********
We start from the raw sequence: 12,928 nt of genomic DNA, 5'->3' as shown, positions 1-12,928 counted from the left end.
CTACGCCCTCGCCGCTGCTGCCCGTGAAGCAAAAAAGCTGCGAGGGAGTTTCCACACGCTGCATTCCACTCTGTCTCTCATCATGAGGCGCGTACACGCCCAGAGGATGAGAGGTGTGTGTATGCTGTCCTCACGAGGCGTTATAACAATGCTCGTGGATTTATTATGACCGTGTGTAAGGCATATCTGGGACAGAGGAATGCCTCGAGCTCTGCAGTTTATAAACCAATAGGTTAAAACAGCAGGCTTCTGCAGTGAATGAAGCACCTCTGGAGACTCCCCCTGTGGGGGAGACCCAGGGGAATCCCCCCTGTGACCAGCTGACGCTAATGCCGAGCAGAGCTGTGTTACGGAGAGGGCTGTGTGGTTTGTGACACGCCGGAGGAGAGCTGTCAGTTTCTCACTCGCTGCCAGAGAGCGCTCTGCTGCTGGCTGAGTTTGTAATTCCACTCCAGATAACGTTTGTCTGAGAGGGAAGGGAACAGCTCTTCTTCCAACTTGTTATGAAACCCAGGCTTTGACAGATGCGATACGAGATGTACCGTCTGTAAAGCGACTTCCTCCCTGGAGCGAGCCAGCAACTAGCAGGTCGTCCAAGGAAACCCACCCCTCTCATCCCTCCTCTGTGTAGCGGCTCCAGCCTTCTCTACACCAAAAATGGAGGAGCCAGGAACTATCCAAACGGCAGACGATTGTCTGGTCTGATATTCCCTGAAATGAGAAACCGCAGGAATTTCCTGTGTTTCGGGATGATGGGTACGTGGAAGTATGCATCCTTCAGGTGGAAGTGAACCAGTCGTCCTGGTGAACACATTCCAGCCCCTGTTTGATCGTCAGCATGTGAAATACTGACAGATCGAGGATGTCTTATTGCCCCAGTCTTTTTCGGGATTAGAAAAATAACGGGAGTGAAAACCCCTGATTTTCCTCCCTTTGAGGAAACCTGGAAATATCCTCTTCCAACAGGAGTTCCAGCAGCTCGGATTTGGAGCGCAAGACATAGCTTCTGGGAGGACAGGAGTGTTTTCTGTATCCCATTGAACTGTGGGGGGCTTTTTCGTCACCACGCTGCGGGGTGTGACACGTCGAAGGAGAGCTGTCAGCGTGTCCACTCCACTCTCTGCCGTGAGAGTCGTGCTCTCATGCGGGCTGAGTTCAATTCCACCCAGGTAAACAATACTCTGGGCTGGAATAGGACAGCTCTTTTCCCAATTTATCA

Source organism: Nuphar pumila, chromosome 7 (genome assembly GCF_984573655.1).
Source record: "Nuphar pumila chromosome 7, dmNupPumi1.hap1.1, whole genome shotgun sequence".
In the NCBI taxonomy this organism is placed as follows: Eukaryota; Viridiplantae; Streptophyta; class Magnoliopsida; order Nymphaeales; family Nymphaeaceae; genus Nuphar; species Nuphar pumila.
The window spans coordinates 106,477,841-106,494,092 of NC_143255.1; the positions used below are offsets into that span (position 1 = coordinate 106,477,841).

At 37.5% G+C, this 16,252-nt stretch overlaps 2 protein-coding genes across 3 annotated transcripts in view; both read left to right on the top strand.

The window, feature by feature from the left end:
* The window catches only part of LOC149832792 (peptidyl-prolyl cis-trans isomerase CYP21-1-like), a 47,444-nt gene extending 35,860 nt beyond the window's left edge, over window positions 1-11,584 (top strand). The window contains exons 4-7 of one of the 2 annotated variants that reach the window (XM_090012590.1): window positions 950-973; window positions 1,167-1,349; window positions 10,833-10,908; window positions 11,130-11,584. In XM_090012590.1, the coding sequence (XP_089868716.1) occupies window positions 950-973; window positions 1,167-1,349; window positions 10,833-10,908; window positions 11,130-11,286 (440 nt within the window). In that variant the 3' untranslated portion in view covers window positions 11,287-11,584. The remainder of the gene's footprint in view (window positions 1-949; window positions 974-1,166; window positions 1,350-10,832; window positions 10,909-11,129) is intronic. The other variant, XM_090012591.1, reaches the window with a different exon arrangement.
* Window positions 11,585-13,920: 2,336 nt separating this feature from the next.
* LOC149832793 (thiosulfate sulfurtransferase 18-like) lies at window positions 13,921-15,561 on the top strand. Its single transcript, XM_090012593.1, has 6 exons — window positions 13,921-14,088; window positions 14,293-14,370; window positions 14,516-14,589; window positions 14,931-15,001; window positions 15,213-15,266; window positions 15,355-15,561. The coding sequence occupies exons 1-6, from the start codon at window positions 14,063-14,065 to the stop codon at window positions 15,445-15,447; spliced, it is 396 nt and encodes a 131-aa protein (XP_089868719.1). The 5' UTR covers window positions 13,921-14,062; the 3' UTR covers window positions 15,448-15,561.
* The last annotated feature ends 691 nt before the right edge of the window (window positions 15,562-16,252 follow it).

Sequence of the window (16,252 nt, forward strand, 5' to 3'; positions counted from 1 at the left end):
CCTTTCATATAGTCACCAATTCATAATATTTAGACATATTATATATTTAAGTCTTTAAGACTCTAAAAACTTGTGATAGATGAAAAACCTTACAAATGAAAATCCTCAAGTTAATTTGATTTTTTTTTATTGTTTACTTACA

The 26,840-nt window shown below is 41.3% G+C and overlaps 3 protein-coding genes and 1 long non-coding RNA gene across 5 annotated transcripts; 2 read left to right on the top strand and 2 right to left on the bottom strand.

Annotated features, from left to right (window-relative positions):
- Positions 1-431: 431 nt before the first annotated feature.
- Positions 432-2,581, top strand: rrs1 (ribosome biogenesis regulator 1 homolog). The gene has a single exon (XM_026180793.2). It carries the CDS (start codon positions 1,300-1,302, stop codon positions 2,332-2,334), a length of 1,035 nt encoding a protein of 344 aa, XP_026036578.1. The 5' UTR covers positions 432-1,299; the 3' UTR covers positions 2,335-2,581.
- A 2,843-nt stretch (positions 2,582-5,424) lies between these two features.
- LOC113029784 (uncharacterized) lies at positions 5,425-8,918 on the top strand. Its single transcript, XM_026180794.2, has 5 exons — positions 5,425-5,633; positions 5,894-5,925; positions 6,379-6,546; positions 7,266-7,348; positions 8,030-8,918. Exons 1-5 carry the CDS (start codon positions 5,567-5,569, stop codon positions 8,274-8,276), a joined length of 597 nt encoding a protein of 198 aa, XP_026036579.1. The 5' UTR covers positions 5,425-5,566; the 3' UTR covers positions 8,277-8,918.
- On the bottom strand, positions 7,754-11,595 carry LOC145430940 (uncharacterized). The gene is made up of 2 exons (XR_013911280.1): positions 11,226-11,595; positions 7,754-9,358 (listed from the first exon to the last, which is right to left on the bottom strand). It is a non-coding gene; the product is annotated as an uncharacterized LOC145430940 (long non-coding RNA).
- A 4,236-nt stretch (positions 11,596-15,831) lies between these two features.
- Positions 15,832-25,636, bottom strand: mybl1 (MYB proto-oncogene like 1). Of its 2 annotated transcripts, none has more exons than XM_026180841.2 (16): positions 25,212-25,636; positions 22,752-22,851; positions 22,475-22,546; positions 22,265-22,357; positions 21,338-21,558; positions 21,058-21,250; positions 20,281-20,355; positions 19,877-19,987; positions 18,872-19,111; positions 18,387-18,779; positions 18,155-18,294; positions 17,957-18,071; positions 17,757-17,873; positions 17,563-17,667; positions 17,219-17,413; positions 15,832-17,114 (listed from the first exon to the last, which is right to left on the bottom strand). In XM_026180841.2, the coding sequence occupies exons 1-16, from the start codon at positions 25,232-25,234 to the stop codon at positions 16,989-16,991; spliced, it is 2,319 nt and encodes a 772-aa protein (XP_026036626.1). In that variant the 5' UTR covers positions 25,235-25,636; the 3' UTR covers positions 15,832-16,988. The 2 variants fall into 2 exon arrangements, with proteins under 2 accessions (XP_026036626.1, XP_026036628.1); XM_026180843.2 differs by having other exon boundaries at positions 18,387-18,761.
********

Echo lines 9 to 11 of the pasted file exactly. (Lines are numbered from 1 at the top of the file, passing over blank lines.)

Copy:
* The window catches only part of LOC149832792 (peptidyl-prolyl cis-trans isomerase CYP21-1-like), a 47,444-nt gene extending 35,860 nt beyond the window's left edge, over window positions 1-11,584 (top strand). The window contains exons 4-7 of one of the 2 annotated variants that reach the window (XM_090012590.1): window positions 950-973; window positions 1,167-1,349; window positions 10,833-10,908; window positions 11,130-11,584. In XM_090012590.1, the coding sequence (XP_089868716.1) occupies window positions 950-973; window positions 1,167-1,349; window positions 10,833-10,908; window positions 11,130-11,286 (440 nt within the window). In that variant the 3' untranslated portion in view covers window positions 11,287-11,584. The remainder of the gene's footprint in view (window positions 1-949; window positions 974-1,166; window positions 1,350-10,832; window positions 10,909-11,129) is intronic. The other variant, XM_090012591.1, reaches the window with a different exon arrangement.
* Window positions 11,585-13,920: 2,336 nt separating this feature from the next.
* LOC149832793 (thiosulfate sulfurtransferase 18-like) lies at window positions 13,921-15,561 on the top strand. Its single transcript, XM_090012593.1, has 6 exons — window positions 13,921-14,088; window positions 14,293-14,370; window positions 14,516-14,589; window positions 14,931-15,001; window positions 15,213-15,266; window positions 15,355-15,561. The coding sequence occupies exons 1-6, from the start codon at window positions 14,063-14,065 to the stop codon at window positions 15,445-15,447; spliced, it is 396 nt and encodes a 131-aa protein (XP_089868719.1). The 5' UTR covers window positions 13,921-14,062; the 3' UTR covers window positions 15,448-15,561.